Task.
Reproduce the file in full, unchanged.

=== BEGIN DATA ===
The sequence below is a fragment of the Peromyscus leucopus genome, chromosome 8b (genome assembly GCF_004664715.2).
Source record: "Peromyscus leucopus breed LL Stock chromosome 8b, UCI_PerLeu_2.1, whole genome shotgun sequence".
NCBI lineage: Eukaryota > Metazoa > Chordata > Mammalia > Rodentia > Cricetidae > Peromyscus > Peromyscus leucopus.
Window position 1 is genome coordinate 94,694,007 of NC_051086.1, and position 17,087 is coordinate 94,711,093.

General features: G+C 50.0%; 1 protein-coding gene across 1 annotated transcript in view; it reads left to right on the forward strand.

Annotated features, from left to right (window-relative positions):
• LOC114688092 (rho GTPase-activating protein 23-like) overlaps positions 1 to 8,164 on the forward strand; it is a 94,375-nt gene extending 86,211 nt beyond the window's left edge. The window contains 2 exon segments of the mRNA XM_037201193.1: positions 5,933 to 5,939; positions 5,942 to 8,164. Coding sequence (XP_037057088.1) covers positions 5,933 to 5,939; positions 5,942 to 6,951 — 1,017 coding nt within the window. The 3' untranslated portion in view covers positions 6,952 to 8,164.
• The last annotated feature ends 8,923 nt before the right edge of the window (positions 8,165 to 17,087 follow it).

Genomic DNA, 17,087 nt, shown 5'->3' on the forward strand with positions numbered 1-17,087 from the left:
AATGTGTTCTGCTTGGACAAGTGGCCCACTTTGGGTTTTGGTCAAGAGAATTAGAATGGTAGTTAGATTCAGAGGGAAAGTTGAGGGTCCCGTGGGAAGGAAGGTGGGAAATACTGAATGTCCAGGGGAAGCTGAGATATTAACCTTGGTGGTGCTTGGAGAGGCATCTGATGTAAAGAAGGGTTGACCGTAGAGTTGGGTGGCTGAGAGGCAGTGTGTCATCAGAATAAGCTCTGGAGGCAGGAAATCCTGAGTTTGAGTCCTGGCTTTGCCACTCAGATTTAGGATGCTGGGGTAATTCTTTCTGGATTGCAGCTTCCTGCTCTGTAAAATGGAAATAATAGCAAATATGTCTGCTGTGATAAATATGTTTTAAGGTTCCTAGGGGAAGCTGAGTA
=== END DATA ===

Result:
The sequence below is a fragment of the Peromyscus leucopus genome, chromosome 8b (genome assembly GCF_004664715.2).
Source record: "Peromyscus leucopus breed LL Stock chromosome 8b, UCI_PerLeu_2.1, whole genome shotgun sequence".
NCBI lineage: Eukaryota > Metazoa > Chordata > Mammalia > Rodentia > Cricetidae > Peromyscus > Peromyscus leucopus.
Window position 1 is genome coordinate 94,694,007 of NC_051086.1, and position 17,087 is coordinate 94,711,093.

General features: G+C 50.0%; 1 protein-coding gene across 1 annotated transcript in view; it reads left to right on the forward strand.

Annotated features, from left to right (window-relative positions):
• LOC114688092 (rho GTPase-activating protein 23-like) overlaps positions 1 to 8,164 on the forward strand; it is a 94,375-nt gene extending 86,211 nt beyond the window's left edge. The window contains 2 exon segments of the mRNA XM_037201193.1: positions 5,933 to 5,939; positions 5,942 to 8,164. Coding sequence (XP_037057088.1) covers positions 5,933 to 5,939; positions 5,942 to 6,951 — 1,017 coding nt within the window. The 3' untranslated portion in view covers positions 6,952 to 8,164.
• The last annotated feature ends 8,923 nt before the right edge of the window (positions 8,165 to 17,087 follow it).

Genomic DNA, 17,087 nt, shown 5'->3' on the forward strand with positions numbered 1-17,087 from the left:
AATGTGTTCTGCTTGGACAAGTGGCCCACTTTGGGTTTTGGTCAAGAGAATTAGAATGGTAGTTAGATTCAGAGGGAAAGTTGAGGGTCCCGTGGGAAGGAAGGTGGGAAATACTGAATGTCCAGGGGAAGCTGAGATATTAACCTTGGTGGTGCTTGGAGAGGCATCTGATGTAAAGAAGGGTTGACCGTAGAGTTGGGTGGCTGAGAGGCAGTGTGTCATCAGAATAAGCTCTGGAGGCAGGAAATCCTGAGTTTGAGTCCTGGCTTTGCCACTCAGATTTAGGATGCTGGGGTAATTCTTTCTGGATTGCAGCTTCCTGCTCTGTAAAATGGAAATAATAGCAAATATGTCTGCTGTGATAAATATGTTTTAAGGTTCCTAGGGGAAGCTGAGTA